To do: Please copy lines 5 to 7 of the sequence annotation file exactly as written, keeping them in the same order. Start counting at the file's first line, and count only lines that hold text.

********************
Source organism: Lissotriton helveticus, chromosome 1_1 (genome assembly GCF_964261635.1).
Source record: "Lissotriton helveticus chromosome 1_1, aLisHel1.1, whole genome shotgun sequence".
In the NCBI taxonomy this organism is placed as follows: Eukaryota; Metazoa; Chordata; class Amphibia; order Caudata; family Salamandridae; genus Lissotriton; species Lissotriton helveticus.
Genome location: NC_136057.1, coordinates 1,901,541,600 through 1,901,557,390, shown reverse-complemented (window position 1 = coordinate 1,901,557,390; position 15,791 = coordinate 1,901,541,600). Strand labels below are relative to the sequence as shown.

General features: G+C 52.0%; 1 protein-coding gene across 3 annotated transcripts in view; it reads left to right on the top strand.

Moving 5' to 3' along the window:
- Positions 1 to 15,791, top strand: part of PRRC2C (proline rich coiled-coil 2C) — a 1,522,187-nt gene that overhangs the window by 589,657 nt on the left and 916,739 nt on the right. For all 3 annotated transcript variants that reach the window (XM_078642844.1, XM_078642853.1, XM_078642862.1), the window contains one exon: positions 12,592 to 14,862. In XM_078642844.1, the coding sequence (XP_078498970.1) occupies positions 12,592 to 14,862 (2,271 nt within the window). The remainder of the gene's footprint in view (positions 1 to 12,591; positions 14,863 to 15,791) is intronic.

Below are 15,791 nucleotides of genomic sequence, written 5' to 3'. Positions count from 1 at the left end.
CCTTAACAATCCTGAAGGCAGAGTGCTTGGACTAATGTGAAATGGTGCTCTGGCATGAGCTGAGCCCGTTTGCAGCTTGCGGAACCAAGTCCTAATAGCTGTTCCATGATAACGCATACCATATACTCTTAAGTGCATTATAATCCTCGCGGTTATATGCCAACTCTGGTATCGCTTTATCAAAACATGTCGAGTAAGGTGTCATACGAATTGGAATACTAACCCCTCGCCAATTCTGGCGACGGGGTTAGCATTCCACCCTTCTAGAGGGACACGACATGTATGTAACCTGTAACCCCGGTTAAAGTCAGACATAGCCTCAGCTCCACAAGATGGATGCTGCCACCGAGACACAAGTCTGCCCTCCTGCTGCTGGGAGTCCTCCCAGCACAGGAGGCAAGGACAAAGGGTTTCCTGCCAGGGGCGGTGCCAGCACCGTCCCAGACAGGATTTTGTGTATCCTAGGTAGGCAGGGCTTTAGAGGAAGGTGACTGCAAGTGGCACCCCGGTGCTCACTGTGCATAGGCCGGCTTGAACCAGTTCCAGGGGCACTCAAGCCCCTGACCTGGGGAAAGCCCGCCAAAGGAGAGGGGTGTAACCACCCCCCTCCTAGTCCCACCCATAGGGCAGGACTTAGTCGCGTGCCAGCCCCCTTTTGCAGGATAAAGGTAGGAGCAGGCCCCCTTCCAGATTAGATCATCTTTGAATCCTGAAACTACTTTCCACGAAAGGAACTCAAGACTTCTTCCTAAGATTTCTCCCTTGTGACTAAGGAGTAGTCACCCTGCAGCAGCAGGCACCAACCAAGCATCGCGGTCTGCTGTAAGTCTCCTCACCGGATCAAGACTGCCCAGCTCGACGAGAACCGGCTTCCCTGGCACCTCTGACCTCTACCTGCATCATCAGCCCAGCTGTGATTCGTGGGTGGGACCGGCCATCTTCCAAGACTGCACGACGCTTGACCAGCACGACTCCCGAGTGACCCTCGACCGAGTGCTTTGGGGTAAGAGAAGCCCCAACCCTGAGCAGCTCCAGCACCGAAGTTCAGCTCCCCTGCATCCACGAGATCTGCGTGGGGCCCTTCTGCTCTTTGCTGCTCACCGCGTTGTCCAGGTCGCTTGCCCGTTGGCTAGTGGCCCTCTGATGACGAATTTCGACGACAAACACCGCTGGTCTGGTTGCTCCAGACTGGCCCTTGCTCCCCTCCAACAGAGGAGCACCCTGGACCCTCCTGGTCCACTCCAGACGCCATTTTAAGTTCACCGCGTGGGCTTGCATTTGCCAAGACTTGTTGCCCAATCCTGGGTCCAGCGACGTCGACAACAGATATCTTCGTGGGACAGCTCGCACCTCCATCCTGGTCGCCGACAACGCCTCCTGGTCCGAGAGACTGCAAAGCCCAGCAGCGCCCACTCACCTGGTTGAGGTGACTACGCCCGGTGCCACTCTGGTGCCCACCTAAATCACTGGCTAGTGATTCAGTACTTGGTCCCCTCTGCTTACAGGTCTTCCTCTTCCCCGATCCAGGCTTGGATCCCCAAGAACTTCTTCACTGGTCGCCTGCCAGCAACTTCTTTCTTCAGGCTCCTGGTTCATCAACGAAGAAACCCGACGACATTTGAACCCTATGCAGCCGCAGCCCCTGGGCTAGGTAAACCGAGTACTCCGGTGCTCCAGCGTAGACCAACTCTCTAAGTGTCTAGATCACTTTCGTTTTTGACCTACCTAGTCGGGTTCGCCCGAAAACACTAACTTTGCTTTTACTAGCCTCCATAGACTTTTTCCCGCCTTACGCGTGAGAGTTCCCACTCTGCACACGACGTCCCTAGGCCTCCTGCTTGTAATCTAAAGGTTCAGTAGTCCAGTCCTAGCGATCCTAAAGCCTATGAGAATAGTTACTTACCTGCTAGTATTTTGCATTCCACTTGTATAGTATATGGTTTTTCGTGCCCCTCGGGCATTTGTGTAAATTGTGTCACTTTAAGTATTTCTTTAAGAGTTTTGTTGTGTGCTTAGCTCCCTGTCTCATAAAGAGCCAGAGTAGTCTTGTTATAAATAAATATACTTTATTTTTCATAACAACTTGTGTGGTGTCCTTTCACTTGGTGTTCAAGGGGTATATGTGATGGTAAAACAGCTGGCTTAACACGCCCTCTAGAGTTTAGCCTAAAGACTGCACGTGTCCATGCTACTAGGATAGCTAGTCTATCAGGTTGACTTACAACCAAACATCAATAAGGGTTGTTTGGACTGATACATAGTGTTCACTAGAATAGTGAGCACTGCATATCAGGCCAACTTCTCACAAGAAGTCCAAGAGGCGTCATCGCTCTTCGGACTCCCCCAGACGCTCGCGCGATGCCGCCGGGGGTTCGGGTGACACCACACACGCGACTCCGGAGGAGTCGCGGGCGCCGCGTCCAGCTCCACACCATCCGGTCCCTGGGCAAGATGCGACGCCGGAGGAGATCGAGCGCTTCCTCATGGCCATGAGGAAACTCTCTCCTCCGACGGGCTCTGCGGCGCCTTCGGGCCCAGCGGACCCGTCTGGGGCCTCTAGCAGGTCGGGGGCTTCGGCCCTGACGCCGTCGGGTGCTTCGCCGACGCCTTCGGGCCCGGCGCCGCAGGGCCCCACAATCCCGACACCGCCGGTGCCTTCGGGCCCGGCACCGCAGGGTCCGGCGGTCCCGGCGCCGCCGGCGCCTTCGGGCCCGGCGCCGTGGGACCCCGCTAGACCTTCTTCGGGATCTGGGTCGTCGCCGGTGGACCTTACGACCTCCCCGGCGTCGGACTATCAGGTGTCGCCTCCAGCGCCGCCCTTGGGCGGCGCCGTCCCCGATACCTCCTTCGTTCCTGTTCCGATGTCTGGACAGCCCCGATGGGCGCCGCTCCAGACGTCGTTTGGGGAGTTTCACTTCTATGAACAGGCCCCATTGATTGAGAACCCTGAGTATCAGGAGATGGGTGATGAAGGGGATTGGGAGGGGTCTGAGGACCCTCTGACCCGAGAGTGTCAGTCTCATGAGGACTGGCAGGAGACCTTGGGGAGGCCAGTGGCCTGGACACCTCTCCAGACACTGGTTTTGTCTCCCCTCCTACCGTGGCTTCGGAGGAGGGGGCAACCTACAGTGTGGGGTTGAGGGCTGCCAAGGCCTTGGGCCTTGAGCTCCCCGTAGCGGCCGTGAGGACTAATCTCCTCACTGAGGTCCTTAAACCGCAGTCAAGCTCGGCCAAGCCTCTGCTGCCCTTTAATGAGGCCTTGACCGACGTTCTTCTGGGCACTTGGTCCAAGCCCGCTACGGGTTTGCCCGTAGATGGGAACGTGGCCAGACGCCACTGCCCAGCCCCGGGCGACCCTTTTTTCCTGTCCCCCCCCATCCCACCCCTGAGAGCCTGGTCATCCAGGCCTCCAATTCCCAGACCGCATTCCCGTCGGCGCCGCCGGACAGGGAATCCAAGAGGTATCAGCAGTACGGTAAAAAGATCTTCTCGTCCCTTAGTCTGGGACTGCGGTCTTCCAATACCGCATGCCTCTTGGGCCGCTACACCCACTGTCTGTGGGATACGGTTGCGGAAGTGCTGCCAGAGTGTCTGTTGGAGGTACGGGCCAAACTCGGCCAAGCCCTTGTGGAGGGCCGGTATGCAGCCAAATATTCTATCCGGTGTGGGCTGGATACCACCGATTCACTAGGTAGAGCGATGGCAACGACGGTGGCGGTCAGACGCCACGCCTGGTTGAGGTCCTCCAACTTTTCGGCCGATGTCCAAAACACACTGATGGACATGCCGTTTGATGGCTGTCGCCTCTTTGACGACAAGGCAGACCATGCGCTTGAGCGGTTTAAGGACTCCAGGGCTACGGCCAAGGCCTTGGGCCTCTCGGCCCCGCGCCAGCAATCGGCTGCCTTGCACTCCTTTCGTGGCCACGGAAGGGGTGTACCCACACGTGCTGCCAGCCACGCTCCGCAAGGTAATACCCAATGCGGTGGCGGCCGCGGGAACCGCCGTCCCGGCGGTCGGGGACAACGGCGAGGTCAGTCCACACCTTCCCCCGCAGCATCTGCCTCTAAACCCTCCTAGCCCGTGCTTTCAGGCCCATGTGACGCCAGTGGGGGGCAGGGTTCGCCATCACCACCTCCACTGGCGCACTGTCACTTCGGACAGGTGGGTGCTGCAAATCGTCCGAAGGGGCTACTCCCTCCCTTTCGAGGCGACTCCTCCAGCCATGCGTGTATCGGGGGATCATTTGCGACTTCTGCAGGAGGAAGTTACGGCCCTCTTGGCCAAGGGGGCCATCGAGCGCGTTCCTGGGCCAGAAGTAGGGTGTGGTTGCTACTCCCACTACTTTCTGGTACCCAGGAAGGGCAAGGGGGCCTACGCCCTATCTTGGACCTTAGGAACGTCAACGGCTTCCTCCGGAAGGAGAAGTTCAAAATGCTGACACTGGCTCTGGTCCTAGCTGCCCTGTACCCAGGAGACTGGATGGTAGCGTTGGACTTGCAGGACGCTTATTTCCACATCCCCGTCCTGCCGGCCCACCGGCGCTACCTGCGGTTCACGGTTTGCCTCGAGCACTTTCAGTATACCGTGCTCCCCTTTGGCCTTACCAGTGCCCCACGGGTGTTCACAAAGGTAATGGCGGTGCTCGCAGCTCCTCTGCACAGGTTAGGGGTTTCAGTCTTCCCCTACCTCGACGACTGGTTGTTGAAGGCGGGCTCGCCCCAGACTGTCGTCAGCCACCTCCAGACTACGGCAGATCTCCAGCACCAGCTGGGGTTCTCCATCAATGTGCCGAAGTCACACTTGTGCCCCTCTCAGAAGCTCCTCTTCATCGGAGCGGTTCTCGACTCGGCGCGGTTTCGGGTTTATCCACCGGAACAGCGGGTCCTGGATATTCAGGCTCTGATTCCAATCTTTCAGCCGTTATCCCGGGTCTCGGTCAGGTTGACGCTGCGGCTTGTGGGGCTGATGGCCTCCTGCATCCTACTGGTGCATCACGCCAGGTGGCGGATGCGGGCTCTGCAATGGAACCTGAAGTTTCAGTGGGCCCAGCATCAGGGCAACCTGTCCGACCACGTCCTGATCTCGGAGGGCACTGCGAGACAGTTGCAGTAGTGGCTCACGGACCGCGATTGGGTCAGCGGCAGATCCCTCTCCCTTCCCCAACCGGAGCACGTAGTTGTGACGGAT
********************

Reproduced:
General features: G+C 52.0%; 1 protein-coding gene across 3 annotated transcripts in view; it reads left to right on the top strand.

Moving 5' to 3' along the window:
- Positions 1 to 15,791, top strand: part of PRRC2C (proline rich coiled-coil 2C) — a 1,522,187-nt gene that overhangs the window by 589,657 nt on the left and 916,739 nt on the right. For all 3 annotated transcript variants that reach the window (XM_078642844.1, XM_078642853.1, XM_078642862.1), the window contains one exon: positions 12,592 to 14,862. In XM_078642844.1, the coding sequence (XP_078498970.1) occupies positions 12,592 to 14,862 (2,271 nt within the window). The remainder of the gene's footprint in view (positions 1 to 12,591; positions 14,863 to 15,791) is intronic.